Theresa May's official spokesman has refused to say whether the prime minister has ever been informed of sexual harassment allegations against her MPs.
At a briefing for journalists in Westminster on Monday, the PM's spokesman denied May had ever been passed a "dossier" on MPs accused of unwanted sexual behaviour.
But he did not deny that Tory whips had made her aware of such allegations in regular conversations since she had become prime minister.
Katie Perrior, May’s former head of communications, told the BBC that party whips gathered information on MPs' behaviour to force them into voting with the government.
At the weekend, May ordered a cabinet office inquiry into whether international trade minister Mark Garnier had broken the ministerial code amid claims that he asked his secretary to buy sex toys and called her "sugar tits".
She is also under pressure to suspend Stephen Crabb, a former cabinet minister, who reportedly sent explicit texts to a 19-year-old woman he had interviewed for a job.
In an attempt to get on to the front foot, the PM has asked Commons Speaker John Bercow to overhaul the complaints system for parliamentary staff. Commons leader Andrea Leadsom will make a statement to MPs on Monday afternoon.
Multiple parliamentary staff have told BuzzFeed News of a toxic atmosphere across all political parties within parliament, with young female staff left vulnerable and with limited ways to raise complaints about the behaviour of politicians and senior staff.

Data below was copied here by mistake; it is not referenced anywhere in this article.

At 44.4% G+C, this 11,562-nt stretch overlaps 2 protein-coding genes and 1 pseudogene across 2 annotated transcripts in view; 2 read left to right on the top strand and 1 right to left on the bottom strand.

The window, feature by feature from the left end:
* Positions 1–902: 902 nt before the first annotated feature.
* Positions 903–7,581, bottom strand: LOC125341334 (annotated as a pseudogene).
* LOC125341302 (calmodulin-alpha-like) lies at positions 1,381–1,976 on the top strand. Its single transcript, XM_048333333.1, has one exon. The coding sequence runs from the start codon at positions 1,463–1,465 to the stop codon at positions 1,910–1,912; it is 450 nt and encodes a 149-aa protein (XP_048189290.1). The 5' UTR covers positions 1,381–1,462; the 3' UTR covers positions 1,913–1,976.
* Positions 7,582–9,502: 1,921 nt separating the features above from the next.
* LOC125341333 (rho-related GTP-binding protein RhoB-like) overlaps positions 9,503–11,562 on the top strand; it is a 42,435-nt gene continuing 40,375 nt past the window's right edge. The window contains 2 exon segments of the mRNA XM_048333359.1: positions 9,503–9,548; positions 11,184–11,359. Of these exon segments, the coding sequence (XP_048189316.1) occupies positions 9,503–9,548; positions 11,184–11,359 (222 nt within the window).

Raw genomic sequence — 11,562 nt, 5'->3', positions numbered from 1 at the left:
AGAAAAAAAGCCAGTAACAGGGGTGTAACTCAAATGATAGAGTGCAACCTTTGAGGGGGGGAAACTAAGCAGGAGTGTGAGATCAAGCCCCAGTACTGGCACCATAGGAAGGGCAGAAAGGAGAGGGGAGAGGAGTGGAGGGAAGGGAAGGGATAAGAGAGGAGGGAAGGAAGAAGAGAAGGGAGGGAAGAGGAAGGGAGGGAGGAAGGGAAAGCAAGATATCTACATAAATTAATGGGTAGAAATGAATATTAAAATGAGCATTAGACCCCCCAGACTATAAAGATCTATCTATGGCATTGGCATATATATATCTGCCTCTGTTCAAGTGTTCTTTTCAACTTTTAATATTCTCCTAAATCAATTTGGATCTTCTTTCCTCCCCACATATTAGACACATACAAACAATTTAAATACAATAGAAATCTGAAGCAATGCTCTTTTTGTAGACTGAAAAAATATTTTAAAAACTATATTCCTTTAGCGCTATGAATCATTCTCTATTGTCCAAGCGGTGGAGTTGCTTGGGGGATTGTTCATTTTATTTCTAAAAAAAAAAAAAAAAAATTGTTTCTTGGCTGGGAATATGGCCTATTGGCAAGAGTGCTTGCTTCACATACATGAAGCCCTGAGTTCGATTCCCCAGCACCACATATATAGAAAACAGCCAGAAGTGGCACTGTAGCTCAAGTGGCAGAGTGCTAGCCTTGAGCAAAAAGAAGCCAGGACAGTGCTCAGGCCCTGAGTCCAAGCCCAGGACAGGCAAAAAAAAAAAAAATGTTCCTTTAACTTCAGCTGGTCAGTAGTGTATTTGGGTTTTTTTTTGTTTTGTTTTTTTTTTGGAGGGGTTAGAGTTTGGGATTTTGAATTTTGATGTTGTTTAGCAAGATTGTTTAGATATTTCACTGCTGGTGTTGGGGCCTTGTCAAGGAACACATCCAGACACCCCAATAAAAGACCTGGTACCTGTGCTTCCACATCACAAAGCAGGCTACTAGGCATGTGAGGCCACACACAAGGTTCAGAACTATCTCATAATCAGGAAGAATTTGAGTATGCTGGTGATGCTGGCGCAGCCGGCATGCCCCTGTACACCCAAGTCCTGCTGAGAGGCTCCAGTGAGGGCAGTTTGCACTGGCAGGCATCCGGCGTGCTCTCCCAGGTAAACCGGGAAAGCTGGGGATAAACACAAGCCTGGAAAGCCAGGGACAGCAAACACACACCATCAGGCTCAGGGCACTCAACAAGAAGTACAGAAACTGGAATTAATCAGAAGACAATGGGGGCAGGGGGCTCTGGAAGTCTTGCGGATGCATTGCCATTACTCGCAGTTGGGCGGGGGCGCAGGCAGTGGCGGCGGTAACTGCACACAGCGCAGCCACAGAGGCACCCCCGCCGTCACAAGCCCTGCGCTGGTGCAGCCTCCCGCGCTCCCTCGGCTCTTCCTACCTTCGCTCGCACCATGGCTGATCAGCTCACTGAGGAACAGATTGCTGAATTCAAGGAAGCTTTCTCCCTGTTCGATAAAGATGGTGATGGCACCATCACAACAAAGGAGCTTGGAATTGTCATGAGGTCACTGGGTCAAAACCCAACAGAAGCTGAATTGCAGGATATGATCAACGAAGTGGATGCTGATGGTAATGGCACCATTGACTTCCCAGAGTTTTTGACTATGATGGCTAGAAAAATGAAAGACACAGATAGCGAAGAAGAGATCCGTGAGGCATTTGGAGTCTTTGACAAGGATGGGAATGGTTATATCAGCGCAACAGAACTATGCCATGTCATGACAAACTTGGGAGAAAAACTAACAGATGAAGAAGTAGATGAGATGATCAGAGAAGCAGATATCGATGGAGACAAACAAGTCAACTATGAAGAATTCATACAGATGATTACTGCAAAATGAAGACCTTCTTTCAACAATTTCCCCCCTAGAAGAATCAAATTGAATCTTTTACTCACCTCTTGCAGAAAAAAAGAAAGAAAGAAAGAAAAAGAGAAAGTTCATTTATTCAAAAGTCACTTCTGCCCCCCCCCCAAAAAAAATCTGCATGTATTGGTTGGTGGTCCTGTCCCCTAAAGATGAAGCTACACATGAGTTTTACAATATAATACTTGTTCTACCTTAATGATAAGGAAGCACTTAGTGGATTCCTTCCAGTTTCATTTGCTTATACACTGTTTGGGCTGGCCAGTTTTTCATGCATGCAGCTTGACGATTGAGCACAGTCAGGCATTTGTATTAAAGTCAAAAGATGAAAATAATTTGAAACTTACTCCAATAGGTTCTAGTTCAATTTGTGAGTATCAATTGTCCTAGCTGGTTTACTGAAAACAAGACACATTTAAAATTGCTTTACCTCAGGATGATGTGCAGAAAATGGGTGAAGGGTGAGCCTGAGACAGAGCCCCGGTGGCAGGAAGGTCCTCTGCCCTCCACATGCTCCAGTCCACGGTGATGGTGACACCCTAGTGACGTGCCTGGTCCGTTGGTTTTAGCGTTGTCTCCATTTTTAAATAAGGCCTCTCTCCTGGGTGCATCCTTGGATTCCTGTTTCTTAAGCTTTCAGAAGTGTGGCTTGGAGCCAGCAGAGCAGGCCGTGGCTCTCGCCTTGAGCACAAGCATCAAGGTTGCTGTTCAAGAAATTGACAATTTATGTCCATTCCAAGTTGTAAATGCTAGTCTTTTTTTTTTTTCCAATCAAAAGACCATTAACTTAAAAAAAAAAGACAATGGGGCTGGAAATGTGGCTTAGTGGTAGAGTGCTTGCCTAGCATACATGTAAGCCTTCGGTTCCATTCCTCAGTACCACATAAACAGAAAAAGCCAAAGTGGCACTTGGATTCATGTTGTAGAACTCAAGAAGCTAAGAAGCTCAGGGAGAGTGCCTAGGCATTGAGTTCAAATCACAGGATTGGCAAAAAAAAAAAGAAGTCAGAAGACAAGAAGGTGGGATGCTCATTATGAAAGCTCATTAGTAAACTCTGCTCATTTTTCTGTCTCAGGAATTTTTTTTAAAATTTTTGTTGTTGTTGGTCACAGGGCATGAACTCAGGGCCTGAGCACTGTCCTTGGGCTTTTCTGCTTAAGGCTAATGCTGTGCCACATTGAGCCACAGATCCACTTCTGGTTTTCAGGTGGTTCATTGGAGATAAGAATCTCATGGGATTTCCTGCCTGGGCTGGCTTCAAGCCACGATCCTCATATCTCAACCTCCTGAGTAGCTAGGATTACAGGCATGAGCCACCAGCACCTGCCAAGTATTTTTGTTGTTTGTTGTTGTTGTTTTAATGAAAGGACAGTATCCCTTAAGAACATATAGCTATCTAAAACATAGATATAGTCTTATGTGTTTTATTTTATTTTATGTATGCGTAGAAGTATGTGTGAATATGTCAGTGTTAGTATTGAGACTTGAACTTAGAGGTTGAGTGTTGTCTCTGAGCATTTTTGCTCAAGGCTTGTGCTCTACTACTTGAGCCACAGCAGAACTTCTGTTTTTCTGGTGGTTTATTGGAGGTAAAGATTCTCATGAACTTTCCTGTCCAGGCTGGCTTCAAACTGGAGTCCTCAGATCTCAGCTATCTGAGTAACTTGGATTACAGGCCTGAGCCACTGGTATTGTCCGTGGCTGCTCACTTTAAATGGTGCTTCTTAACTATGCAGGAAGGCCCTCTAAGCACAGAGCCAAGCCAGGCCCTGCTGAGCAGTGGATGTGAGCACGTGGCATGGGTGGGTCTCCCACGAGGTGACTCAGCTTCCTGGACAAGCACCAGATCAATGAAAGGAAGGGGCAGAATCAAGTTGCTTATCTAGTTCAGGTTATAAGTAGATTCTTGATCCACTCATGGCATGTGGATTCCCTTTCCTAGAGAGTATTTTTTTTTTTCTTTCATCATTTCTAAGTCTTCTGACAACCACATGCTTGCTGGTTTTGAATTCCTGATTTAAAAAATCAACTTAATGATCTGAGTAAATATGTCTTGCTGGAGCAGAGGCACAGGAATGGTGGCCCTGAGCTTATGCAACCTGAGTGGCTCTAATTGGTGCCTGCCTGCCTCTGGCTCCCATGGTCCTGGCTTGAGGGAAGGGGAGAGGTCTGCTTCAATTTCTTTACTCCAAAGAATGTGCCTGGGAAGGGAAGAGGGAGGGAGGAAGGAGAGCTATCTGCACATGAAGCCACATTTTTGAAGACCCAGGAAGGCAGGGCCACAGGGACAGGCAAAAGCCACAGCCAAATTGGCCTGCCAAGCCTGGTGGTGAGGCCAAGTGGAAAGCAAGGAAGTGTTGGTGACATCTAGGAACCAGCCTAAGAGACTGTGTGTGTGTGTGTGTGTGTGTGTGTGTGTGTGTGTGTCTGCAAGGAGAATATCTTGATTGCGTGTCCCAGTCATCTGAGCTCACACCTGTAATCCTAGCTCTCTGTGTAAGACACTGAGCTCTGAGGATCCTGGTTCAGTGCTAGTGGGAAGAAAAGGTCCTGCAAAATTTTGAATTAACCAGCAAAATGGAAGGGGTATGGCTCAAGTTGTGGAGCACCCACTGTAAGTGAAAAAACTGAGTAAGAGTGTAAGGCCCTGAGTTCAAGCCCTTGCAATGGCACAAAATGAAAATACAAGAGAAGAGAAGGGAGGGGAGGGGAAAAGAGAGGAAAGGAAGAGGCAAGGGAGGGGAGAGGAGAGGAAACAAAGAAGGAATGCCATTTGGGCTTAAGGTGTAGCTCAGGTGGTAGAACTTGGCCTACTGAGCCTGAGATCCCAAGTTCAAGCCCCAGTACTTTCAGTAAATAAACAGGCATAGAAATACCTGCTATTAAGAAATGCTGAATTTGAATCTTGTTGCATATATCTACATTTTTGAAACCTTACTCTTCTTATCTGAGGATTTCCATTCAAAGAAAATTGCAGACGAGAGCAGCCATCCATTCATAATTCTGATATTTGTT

The PM's spokesman said it was "not true" that whips had passed May a dossier of all the MPs alleged to have made unwanted sexual advances, as reported in the Sun on Sunday.
Asked whether May had ever been alerted to such allegations, he said: "I can't get into every conversation that the prime minister has ever had but you're referring to speculation at the weekend about the dossier – there is no dossier and the prime minister hasn't seen one."
Pressed on whether she had ever been informed by her whips of sexual harassment allegations against MPs, he said: "I'm not getting into every conversation the prime minister has had with her whips."
The spokesman was also asked several times whether May had "full confidence" in Garnier, but simply said he did not want to "preempt the investigation".
Perrior told BBC Breakfast that information about MPs' behaviour was used by the whips to enforce party discipline.
She said: "The information is held by the whips, because they use it to make sure that MPs know that other people within the party know exactly what they’ve been up to, and that behaviour either is not acceptable, or it will be used against them – 'You will vote in a certain way or we will tell your wife exactly what you’ve been up to.'"
The renewed focus on sexual harassment in British politics follows the accusations against film producer Harvey Weinstein, which have led political parties to steel themselves for further claims.